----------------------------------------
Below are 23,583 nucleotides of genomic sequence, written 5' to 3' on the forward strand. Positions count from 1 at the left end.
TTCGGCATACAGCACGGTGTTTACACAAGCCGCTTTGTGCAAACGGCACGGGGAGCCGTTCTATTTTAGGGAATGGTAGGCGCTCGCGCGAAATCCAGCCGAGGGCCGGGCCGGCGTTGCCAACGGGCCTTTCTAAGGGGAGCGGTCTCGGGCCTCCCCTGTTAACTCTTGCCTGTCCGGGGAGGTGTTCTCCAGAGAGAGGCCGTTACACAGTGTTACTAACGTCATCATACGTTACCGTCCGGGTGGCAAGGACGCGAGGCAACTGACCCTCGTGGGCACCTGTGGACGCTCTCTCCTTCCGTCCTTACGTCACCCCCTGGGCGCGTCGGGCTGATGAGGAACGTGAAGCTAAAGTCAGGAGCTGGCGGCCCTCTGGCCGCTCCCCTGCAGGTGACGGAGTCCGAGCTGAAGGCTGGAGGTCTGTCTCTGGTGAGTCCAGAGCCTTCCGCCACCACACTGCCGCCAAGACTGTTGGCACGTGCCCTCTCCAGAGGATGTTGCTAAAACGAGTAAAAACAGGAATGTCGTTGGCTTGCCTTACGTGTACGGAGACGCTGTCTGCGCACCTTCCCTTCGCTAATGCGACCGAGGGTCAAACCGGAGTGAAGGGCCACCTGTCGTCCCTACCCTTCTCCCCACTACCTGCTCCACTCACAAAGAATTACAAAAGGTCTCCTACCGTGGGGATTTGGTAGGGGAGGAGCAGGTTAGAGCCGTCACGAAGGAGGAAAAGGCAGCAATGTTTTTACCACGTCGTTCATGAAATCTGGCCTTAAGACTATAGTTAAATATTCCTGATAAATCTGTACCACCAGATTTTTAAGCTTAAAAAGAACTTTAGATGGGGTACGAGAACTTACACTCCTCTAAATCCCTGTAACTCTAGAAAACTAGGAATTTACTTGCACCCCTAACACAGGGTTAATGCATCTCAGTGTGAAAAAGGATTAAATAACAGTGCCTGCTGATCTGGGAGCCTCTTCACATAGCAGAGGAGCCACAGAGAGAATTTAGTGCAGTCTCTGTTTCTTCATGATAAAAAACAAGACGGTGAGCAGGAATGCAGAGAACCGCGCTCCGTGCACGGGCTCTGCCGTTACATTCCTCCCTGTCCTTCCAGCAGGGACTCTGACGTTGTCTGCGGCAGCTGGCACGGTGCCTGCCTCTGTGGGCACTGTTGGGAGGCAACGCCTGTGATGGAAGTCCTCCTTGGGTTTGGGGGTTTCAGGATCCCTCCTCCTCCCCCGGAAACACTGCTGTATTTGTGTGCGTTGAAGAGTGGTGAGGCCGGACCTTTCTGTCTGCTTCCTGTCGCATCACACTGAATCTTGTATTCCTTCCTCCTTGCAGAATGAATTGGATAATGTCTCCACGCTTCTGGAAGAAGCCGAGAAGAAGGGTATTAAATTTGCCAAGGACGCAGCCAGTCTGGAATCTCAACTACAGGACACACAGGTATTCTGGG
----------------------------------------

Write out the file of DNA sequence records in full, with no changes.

Below are 23,583 nucleotides of genomic sequence, written 5' to 3' on the forward strand. Positions count from 1 at the left end.
TTCGGCATACAGCACGGTGTTTACACAAGCCGCTTTGTGCAAACGGCACGGGGAGCCGTTCTATTTTAGGGAATGGTAGGCGCTCGCGCGAAATCCAGCCGAGGGCCGGGCCGGCGTTGCCAACGGGCCTTTCTAAGGGGAGCGGTCTCGGGCCTCCCCTGTTAACTCTTGCCTGTCCGGGGAGGTGTTCTCCAGAGAGAGGCCGTTACACAGTGTTACTAACGTCATCATACGTTACCGTCCGGGTGGCAAGGACGCGAGGCAACTGACCCTCGTGGGCACCTGTGGACGCTCTCTCCTTCCGTCCTTACGTCACCCCCTGGGCGCGTCGGGCTGATGAGGAACGTGAAGCTAAAGTCAGGAGCTGGCGGCCCTCTGGCCGCTCCCCTGCAGGTGACGGAGTCCGAGCTGAAGGCTGGAGGTCTGTCTCTGGTGAGTCCAGAGCCTTCCGCCACCACACTGCCGCCAAGACTGTTGGCACGTGCCCTCTCCAGAGGATGTTGCTAAAACGAGTAAAAACAGGAATGTCGTTGGCTTGCCTTACGTGTACGGAGACGCTGTCTGCGCACCTTCCCTTCGCTAATGCGACCGAGGGTCAAACCGGAGTGAAGGGCCACCTGTCGTCCCTACCCTTCTCCCCACTACCTGCTCCACTCACAAAGAATTACAAAAGGTCTCCTACCGTGGGGATTTGGTAGGGGAGGAGCAGGTTAGAGCCGTCACGAAGGAGGAAAAGGCAGCAATGTTTTTACCACGTCGTTCATGAAATCTGGCCTTAAGACTATAGTTAAATATTCCTGATAAATCTGTACCACCAGATTTTTAAGCTTAAAAAGAACTTTAGATGGGGTACGAGAACTTACACTCCTCTAAATCCCTGTAACTCTAGAAAACTAGGAATTTACTTGCACCCCTAACACAGGGTTAATGCATCTCAGTGTGAAAAAGGATTAAATAACAGTGCCTGCTGATCTGGGAGCCTCTTCACATAGCAGAGGAGCCACAGAGAGAATTTAGTGCAGTCTCTGTTTCTTCATGATAAAAAACAAGACGGTGAGCAGGAATGCAGAGAACCGCGCTCCGTGCACGGGCTCTGCCGTTACATTCCTCCCTGTCCTTCCAGCAGGGACTCTGACGTTGTCTGCGGCAGCTGGCACGGTGCCTGCCTCTGTGGGCACTGTTGGGAGGCAACGCCTGTGATGGAAGTCCTCCTTGGGTTTGGGGGTTTCAGGATCCCTCCTCCTCCCCCGGAAACACTGCTGTATTTGTGTGCGTTGAAGAGTGGTGAGGCCGGACCTTTCTGTCTGCTTCCTGTCGCATCACACTGAATCTTGTATTCCTTCCTCCTTGCAGAATGAATTGGATAATGTCTCCACGCTTCTGGAAGAAGCCGAGAAGAAGGGTATTAAATTTGCCAAGGACGCAGCCAGTCTGGAATCTCAACTACAGGACACACAGGTATTCTGGG